"Similarly, the unthinking person says: 'How am I going to learn the entire Torah?' As a result they do not even begin to study. But the wise person studies a small section each day until they complete the entire Torah."
"God says: 'This instruction which I enjoin you this day, if it is obtainable it is because you deem it so!'" (Parparot Shel Torah, Deut., p. 210)
The acquisition of any new skill does not come all at once. One learns slowly over time and eventually becomes competent and skilled. So it is with learning to chant from the Torah. It takes time, practice, and the willingness to take baby steps before one runs.
We are very fortunate to have in Dr. Zev Bar Lev a skilled Torah reader and teacher in our congregation who makes himself available to anyone who wishes to learn to be a ba'al koreh (Torah reader).
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SEACREST VILLAGEHigh Holiday Greetings
SOILLE SAN DIEGO HEBREW DAY SCHOOL
Yehoshua: Soille Hebrew Day Fourth Graders’ Superhero
UNITED JEWISH FEDERATION OF SAN DIEGO
LAWRENCE FAMILY JCC, JACOBS FAMILY CAMPUS
San Diego Jewish Music Festival Previews Israel Philharmonic Visit
ARTS IN REVIEW
Hard to admire these catty, self-indulgent women, but Old Globe play is worthwhile
SAN DIEGO—One does have to admire Globe resident artistic director and artistic director of the theatre’s 2004-2008 Shakespeare Festivals Darko Tresnjak for his stick-to-itiveness and passion in wanting to dust off certain period plays that are frivolous, fun and fanciful outside of his Shakespeare duties.
In the past he has mounted San Diego Theatre Critics’ Circle award winning, fun filled Bell, Book and Candle and more recently the stunning The Pleasure of His Company. It left little doubt that his style, wry sense of humor and directorial deftness fits the bill for his passion. His latest ambition, Clare Booth Luce’s The Women, is currently on the main stage of the Old Globe.
Let me say without hesitation that this is an absolutely stunning, no-holds-barred production. From an all-star-studded cast with Kate Baldwin at the lead as Mary, the wronged wife, to the knock-out, gorgeous period costumes by Anna R. Oliver with David P. Gordon’s accurate multi-locales set design, Matthew Richards' spot on lighting and Paul Peterson’s sound design, this show has the look and feel of elegance all over it.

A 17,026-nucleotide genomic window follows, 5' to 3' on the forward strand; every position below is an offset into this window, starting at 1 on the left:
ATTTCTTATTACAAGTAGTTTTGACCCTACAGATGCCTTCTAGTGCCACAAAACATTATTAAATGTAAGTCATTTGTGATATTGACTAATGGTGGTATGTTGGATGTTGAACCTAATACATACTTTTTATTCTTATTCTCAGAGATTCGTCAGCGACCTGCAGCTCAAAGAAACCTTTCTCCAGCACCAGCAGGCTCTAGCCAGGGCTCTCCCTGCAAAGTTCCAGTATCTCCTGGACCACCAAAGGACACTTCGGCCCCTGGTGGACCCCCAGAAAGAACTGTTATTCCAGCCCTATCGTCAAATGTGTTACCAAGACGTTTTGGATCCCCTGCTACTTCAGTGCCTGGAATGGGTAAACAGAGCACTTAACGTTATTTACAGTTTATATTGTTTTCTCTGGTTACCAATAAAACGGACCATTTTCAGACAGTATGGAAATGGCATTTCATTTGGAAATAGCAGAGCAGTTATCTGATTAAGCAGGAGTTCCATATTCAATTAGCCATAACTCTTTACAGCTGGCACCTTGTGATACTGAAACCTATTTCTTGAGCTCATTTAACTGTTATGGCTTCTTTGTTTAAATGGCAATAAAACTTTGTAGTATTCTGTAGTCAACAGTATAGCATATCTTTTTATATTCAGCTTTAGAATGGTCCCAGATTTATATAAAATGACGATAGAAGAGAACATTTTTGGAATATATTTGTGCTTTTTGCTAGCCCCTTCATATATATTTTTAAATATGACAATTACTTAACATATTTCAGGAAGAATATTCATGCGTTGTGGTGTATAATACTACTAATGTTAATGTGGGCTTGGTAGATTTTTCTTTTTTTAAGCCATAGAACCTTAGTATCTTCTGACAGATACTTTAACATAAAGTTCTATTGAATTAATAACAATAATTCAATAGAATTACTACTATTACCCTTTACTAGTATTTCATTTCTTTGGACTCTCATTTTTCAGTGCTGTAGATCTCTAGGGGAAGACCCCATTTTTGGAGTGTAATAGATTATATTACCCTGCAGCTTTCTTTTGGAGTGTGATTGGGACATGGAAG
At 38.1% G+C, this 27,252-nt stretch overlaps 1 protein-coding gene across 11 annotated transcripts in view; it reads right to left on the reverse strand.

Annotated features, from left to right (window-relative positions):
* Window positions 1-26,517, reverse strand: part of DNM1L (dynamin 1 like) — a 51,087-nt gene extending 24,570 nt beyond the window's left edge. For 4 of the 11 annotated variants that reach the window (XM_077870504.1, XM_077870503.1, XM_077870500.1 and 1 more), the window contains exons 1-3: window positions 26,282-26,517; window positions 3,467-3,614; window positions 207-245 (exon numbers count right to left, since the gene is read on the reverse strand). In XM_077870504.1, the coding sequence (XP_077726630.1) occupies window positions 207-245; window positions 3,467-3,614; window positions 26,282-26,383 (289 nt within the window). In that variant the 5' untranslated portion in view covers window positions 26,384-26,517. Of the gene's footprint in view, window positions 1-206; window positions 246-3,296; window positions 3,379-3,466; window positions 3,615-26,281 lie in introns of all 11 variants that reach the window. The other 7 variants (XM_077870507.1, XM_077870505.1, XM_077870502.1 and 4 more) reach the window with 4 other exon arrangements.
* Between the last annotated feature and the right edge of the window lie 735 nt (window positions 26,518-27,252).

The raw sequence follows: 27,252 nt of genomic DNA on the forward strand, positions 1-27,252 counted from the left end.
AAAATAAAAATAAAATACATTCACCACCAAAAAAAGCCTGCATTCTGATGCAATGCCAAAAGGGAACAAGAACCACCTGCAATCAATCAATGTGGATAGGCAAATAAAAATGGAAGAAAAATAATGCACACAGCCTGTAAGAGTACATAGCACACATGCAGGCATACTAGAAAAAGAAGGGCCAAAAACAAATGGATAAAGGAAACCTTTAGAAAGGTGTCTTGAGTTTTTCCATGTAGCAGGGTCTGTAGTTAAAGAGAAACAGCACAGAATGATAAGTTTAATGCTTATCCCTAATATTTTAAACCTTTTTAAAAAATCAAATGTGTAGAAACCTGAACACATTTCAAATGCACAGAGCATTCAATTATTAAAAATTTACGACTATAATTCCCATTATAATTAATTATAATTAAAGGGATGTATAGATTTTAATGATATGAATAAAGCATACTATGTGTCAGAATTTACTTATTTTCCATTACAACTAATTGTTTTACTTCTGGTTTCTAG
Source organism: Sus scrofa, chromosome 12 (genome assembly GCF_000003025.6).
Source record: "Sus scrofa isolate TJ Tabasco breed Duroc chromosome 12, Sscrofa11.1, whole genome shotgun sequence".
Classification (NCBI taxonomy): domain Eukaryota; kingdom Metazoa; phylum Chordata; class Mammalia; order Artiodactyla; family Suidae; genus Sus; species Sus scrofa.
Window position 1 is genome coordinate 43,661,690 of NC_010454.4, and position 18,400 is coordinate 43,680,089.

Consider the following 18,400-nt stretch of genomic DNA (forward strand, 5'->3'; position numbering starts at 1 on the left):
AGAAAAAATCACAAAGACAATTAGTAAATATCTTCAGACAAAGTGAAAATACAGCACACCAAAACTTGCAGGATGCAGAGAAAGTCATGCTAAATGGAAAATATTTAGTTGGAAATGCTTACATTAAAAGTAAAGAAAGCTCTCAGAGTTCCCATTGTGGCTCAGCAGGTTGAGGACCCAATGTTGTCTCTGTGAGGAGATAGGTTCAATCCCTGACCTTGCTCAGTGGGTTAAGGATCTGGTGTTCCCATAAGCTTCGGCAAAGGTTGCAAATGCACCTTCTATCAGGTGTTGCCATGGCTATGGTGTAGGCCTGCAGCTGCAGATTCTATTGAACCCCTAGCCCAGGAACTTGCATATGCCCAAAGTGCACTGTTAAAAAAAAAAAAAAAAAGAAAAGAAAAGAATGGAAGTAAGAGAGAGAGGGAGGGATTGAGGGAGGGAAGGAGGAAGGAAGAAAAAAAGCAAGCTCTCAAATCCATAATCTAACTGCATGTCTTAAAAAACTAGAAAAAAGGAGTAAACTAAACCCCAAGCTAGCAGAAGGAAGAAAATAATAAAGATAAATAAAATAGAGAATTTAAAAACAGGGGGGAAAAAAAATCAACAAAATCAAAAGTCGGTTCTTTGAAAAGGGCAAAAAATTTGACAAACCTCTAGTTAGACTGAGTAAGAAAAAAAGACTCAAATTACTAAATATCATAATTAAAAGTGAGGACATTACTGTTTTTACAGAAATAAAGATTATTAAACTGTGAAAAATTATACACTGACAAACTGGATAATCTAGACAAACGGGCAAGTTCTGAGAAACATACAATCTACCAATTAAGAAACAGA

From everything I’ve read for my many attempts at perhaps taking up writing as a serious enterprise, it is suggested that one begin one’s writing from a place of familiarity. Ms. Luce was not born into high society, more like middle class, but was a diligent student nonetheless. Her ambition was to become an actress and after understudying Mary Pickford she enrolled in Clare Tree Major’s School of Theatre but dropped out soon after to accompany her parents on a trip to Europe.
After the failure of her first marriage, she worked in the fashion department of Vogue magazine and developed an interest in writing. Soon after she became associate editor of Vanity Fair and began writing ‘short sketches satirizing New York society and its figures. She married Henry Luce founder of Time magazine, among others.
Luce’s comedy of manners, The Women, is not the only foray into societal mores about which she wrote. Abide With Me, her first play is a psychological drama about an abusive husband and a terrified wife. According to all accounts, her first husband drank too much and abused her. Her 1936 play, The Women satirizes the Manhattan idle and wealthy socialites, divorcées and their extracurricular activities which include backstabbing, spreading nasty gossip and one-upping each other. Interestingly enough, at one point in her life she became interested in women’s rights. One would never have guessed by this play. Later however, she became an archconservative.
And while Luce was anything but idle, she knew her subject matter only too well as she pursued her career as a playwright. The Women ran for 657 or 666 (depending on the source) performances on Broadway and as it received a cool nod from the critics, was very popular with the audiences.
The original film version opened in 1939 and starred Norma Shearer, Joan Crawford, Rosalind Russell, Paulette Goddard, Joan Fontaine and Mary Boland. You couldn’t find more star power than that in one place if you tried. A remake of the movie should be out soon (or is already) and from all accounts, it’s a dud.
Star power is also at the Globe’s production as Tresnjak parades out the glamorous women who make up the ensemble of the rich and richer, the ‘ladies who lunch’, the desperate housewives (but don’t feel sorry for these women, their maids do everything from bringing up the children to waiting on them hand and foot) the betrayed, the infidels, the gatcha’s, the nasty, the nastier. That’s just for starters. Not to worry, however, there are a few good women sprinkled throughout the fox pack.
The story follows a group of friends, all well off Manhattan socialites whose husbands are successful business men (not unlike the current bunch of CEO’s whose money buys anything and everything) with too much time on their hands. The leader of their pack is Sylvia Fowler (Heather Ayers). Not one to spread gossip, (MUCH!), she hears a rumor at her nail salon that the husband of one of her ‘best friends’, Mary Hains, (Kate Baldwin) has a mistress. Sylvia can’t wait to set Mary up so she too hears about her husband’s affair, but not through her. She uses her surrogates, the techs at the nail salon, to spread the news to Mary, but not after she tells all their bridge friends and urges them to keep mum on the topic.